The proverbial phrase ‘last but not least’ applies well with death records. Although it is by nature the last records started on a person, it is just as significant in content as other public records if not more. They can include obituaries, death notices and certificates, cemeteries, burials and funeral matters. Personal particulars like name, age, residence, spouse and other surviving family members, cause of passing and so forth are also set within.
Death records are one of the vital records, along with birth, divorce and marriage. They are typically maintained at a government agency within the locality of where the death takes place or the capital city of the state of residence of the deceased. Being public records, they are made available for public access. Restrictions apply, but essentially, anyone can pull out the death records of anyone as long as procedures are followed.
There are different ways of accessing death reports. One can write in, walk in, telephone, fax, or log in online to the respective government offices or commercial information providers. Expectedly, the most widely employed method is by logging in online via the internet. It is fast, easy and convenient, the information age being largely propelled by digitization, so why not?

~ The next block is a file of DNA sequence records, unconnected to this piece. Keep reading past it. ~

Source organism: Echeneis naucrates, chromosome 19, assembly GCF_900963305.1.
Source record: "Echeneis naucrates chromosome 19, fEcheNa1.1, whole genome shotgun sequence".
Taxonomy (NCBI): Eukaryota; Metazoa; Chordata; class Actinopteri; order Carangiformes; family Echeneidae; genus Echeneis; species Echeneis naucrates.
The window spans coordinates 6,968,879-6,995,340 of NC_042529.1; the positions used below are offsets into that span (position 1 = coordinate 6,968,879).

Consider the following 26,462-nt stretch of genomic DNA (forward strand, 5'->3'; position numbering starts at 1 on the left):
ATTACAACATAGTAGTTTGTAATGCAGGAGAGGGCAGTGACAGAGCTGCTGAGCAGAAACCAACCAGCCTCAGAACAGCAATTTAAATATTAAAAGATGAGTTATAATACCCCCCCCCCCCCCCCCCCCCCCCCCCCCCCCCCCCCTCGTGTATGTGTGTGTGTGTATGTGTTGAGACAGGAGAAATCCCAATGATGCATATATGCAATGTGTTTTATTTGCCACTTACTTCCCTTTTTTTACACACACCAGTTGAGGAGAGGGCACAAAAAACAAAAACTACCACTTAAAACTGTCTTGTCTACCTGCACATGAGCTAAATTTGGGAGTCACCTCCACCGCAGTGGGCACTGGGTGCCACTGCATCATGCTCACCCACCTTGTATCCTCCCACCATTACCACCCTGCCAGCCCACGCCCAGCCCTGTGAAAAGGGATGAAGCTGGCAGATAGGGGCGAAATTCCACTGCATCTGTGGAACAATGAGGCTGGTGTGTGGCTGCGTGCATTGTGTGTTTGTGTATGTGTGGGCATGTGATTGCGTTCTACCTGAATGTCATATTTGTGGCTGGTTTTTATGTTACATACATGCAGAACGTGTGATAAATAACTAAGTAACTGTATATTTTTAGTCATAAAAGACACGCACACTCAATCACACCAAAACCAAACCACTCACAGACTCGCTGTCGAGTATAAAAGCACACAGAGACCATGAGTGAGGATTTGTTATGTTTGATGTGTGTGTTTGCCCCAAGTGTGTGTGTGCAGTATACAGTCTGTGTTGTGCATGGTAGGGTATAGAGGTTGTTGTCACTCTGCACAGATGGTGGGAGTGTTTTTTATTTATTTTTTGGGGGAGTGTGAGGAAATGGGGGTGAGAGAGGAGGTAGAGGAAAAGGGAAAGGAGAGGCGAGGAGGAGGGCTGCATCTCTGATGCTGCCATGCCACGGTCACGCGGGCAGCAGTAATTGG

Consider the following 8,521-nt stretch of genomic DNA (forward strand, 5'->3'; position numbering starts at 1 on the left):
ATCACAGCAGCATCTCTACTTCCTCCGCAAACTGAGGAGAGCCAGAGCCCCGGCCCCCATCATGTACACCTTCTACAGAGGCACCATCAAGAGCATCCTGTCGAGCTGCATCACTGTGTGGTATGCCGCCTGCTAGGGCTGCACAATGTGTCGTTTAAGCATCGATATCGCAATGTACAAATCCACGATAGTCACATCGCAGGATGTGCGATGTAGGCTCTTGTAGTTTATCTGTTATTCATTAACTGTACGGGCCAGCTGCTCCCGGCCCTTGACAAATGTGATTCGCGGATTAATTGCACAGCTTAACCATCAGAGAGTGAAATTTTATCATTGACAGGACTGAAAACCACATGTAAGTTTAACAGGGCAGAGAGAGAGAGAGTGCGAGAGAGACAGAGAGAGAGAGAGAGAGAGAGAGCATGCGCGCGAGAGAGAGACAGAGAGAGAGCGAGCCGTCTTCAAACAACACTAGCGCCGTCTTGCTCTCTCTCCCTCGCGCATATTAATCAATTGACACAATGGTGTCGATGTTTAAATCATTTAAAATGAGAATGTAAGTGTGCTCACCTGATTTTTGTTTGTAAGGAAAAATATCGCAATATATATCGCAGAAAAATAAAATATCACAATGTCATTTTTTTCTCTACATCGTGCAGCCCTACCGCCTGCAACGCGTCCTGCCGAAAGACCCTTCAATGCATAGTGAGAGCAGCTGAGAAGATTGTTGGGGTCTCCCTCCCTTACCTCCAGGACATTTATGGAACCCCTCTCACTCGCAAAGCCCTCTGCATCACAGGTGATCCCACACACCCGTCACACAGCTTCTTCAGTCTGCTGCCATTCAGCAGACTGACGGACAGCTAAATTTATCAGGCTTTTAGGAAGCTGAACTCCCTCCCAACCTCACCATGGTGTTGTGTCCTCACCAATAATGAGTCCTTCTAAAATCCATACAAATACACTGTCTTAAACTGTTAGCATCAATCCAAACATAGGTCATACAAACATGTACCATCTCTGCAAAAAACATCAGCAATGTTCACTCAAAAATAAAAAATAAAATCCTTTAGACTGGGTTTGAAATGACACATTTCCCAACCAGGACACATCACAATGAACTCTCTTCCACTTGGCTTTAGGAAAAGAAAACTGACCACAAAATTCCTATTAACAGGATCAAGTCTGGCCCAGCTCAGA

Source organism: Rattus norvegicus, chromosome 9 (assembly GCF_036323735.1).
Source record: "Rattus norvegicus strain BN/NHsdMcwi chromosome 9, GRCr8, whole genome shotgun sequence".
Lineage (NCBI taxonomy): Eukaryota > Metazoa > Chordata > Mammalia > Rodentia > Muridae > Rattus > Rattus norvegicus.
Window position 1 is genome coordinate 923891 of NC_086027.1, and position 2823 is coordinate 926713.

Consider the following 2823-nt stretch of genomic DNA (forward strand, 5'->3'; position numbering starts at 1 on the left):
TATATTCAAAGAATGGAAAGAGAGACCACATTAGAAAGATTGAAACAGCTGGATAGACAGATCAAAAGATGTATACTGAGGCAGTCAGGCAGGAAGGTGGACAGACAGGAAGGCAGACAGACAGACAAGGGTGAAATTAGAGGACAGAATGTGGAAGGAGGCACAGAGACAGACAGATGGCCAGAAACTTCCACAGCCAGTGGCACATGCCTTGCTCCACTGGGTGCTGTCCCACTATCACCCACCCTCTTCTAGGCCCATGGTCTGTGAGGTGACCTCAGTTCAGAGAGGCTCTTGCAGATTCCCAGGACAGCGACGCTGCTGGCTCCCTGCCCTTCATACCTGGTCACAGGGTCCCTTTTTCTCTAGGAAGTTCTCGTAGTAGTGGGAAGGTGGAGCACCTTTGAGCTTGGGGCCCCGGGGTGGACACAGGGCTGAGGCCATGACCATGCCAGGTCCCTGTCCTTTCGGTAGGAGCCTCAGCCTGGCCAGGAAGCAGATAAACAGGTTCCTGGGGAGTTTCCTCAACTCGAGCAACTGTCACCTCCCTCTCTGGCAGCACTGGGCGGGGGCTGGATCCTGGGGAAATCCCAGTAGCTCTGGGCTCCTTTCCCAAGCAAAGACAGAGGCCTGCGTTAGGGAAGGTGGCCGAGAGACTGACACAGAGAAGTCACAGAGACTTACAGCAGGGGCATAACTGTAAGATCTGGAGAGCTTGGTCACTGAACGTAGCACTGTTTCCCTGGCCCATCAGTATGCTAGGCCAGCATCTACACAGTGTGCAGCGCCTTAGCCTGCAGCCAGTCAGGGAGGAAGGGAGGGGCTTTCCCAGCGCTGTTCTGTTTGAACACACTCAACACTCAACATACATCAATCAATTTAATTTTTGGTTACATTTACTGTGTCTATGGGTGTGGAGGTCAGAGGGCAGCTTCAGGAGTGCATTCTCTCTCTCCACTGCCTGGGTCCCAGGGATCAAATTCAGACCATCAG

There are basically two versions of online death documents, free and fee-based. Government sources are predominantly free, with some charging nominal administrative fees but there don’t seem to be any established standards or guidelines as they can be quite varied in many respects. Non-government sources can be free or paid.
There are some websites which provide reasonably decent information free-of-charge but they are likely to have strings attached. A common tactic that is used by commercial information brokers to entice sign-up for their fee-based subscriptions is by offering free search or teaser information. Then again, there’s no force involved and free will is retained. Some of them actually deliver very good value for money and thanks to them, Death files won’t be dead.